FA Insights is a daily newsletter from Business Insider that delivers the top news and commentary for financial advisors.
Investors Are Too Bullish On European Stock (The Wall St. Journal)
Bargain-hunting investors are getting a bit too bullish on European stocks. $1.3 billion flowed into European stock funds in the first six weeks of 2013, according to Lipper data, and that’s way more than the whole first quarter total last year, which is when investors started looking towards Europe after the 2007 financial crisis.
Value investors should be forewarned against taking too big of a plunge into European stock funds, Global Financial Private Capital’s Matt Krueger told the WSJ. He also pointed out that the latest fourth-quarter euro-zone gross domestic product numbers, which were released late last week, paint a picture of a region still contracting.
“The last time you could trade euro-zone peripheral stocks at these types of valuations was about 30 years ago,” said Krueger, “But we still don’t think the rewards outweigh the risks.
Gold Prices Have Totally Broken Down (Business Insider)
The 50-day moving average for gold just fell below the 200-day moving average, which means that gold has gone into a “death cross,” according to FT.
Gold prices fall when fear is low and interest rates high, which is exactly what’s happening right now.
Mergers And Acquisitions Activity Is Double What It Was Last Year (Advisor Perspectives)
Mergers and acquisitions deals declined for the first time since the financial crisis in 2012. But the situation has changes dramatically in the past few weeks—U.S. deal activity was $158.7 billion during the first six weeks of the year, double the amount seen during the same period last year. On January 16 alone companies announced $40 billion of M&A deals.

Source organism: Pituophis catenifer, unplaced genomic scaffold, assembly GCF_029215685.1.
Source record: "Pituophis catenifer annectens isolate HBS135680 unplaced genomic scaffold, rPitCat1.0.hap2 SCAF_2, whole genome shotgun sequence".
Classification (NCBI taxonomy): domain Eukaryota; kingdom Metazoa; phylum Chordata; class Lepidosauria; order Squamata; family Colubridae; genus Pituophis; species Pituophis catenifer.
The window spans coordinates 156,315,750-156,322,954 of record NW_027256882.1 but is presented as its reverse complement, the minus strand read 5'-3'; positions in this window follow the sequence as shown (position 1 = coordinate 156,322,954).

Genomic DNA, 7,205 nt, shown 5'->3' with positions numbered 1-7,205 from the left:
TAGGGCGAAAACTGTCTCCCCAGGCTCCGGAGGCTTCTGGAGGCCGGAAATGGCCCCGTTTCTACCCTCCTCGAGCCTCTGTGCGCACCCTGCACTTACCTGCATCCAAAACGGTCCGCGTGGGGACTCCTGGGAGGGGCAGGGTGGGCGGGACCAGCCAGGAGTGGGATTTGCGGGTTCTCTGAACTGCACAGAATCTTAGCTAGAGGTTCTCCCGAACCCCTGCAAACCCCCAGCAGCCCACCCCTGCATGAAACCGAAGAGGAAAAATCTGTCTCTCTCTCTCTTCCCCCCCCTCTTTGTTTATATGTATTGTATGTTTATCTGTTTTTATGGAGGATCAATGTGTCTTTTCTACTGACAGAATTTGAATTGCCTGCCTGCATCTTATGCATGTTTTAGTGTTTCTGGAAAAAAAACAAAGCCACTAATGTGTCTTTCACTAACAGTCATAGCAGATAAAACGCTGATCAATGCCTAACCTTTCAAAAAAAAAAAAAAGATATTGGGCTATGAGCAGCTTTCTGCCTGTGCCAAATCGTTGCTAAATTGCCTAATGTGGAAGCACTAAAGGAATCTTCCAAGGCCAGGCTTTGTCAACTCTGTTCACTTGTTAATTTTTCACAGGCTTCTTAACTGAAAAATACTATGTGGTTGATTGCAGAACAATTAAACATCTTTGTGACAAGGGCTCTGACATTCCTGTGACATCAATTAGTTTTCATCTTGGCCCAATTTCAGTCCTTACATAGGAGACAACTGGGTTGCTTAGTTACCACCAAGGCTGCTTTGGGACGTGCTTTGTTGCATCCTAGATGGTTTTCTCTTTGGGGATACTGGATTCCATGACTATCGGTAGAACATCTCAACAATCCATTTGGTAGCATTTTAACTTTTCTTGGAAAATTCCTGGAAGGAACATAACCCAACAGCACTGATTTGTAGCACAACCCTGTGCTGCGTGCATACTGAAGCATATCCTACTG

This provides ample opportunity for merger arbitrage and for activist investors. But fixed income investors are not likely to view these developments in good light.
“The fear is that acquirers will actively re-leverage balance sheets to finance deals, resulting in lower credit ratings and more companies dropping from investment grade to high yield status.”
Greenwich Roundtable took a close look at hedge fund blowups, and analysed what are the most common denominators of the hedge funds that tend to go kaput.
Here’s are a few things you should keep an eye for: 1) Fund was managed by one person with no risk manager. 2) Dangerous extent of portfolio concentration could have been revealed through conversations. 3) Assumption that a former analyst can all of a sudden perform as a portfolio manager at a new fund. 4) Fund grew but operating staff didn’t grow to keep up. 5) Abrupt personnel changes/resignations.
The usefulness of a trend-following system is entirely dependent on its ability to identify and appropriately react to market trends, and not react to false trends, said Frontier Asset Management’s Scott MacKillop, in a write-up, and that is an incredibly difficult task. How well a trend-following system works depends quite a bit on luck.
Which is why it is better to divide one’s assets between a trend-following system and a fully invested portfolio.
“Fully invested portfolios have historically done well when the trend followers have done poorly. They can soften the blow if the trend followers don’t catch the trend just right,” said MacKillop.